And when they had kindled a fire in the middle of the hall, and were set down together, Peter sat down among them.…
Instead of giving His moral command as a mere abstract announcement addressed only to the ear, which would then be in danger of being forgotten, He linked His words with objects which appealed to the eye, and were fitted to call up, when the eye rested upon them, the moral ideas connected with them. Though driven out of Eden, God has pursued the same plan in educating and disciplining man out of the consequences of the fall, as He pursued in Eden to keep him from falling. He connected his whole moral history as closely as before with the objects around him. Everything with which he deals preaches to him. The thorns and thistles coming up in his cultivated fields remind him of the curse; and the difficulties and disabilities which he finds in earning his daily bread are proofs and punishments to him of his sin. As truly as God made the tree of life to be a sacrament, as it were, in the midst of Eden, to keep alive in Adam's heart perpetually the conditions of life; as truly as Jesus associated the moral lesson to Peter with the crowing of the cock, so truly does God still make nature one of the great powers by which dead consciences and sluggish memories are awakened. Our moral experiences and actions are thus as closely linked with the trees and flowers as they were in Paradise. In our progress through life we are continually impressing our own moral history upon the objects around us; and these objects possess the power of recalling it, and setting it before us in all its vividness, even after the lapse of many years. Our feelings and actions pass from ourselves and become a part of the constitution of nature, become subtle powers pervading the scenes in which we felt and performed them. They endow the inanimate earth itself with a kind of consciousness, a kind of moral testimony which may afterwards witness for or against us. We cannot live in any place, or go through any scene, without leaving traces of ourselves behind in it; without mixing up our own experiences with its features, taking its inanimate things into our confidence, unbosoming ourselves to them, colouring them with our own nature, and placing ourselves completely in their power. They keep a silent record of what we are and do in the associations connected with our thoughts and actions; and that record they unfold for us to read when at any time we come into contact with them. And hence the significance of God's own words, "He shall call to the heavens from above, and to the earth, that He may judge His people." There is a moral purpose, as I have said, in all this. It is not for the mere vivifying of our feelings of pleasure or pain that the objects of nature are endowed with this strange power of association. God meant it to perform a most important part in our moral training. He meant it to remind us of sins which we should otherwise have forgotten, and to awaken our consciences that would otherwise have slumbered. By associating our sinful thoughts and actions with outward objects, He designed that they should be brought and kept before us in all their reality in order to produce the proper impression upon us, instead of allowing them to sink into the vague, ghostly abstractions which past sins are apt to become in the mind. And not seldom has this silent power of witness-bearing, which lurks in the scenes and objects of nature, been felt by guilty men, bringing them to a sense of their guilt.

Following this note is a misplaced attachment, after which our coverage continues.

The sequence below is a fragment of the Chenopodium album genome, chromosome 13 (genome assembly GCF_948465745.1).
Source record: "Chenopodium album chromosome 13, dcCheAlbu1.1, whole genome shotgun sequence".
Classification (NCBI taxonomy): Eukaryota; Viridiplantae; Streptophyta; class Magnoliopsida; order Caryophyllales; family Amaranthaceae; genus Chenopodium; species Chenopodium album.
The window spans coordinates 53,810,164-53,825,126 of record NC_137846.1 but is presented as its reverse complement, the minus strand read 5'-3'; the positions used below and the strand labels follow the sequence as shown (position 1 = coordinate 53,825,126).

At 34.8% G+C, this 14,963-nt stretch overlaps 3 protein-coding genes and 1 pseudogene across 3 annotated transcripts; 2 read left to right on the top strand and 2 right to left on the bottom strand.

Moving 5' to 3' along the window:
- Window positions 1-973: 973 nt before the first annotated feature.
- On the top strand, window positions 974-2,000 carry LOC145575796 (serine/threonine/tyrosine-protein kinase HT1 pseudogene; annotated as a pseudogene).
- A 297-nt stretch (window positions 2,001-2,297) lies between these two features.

(H. Macmillan, LL. D.)
Parallel VersesKJV: And when they had kindled a fire in the midst of the hall, and were set down together, Peter sat down among them.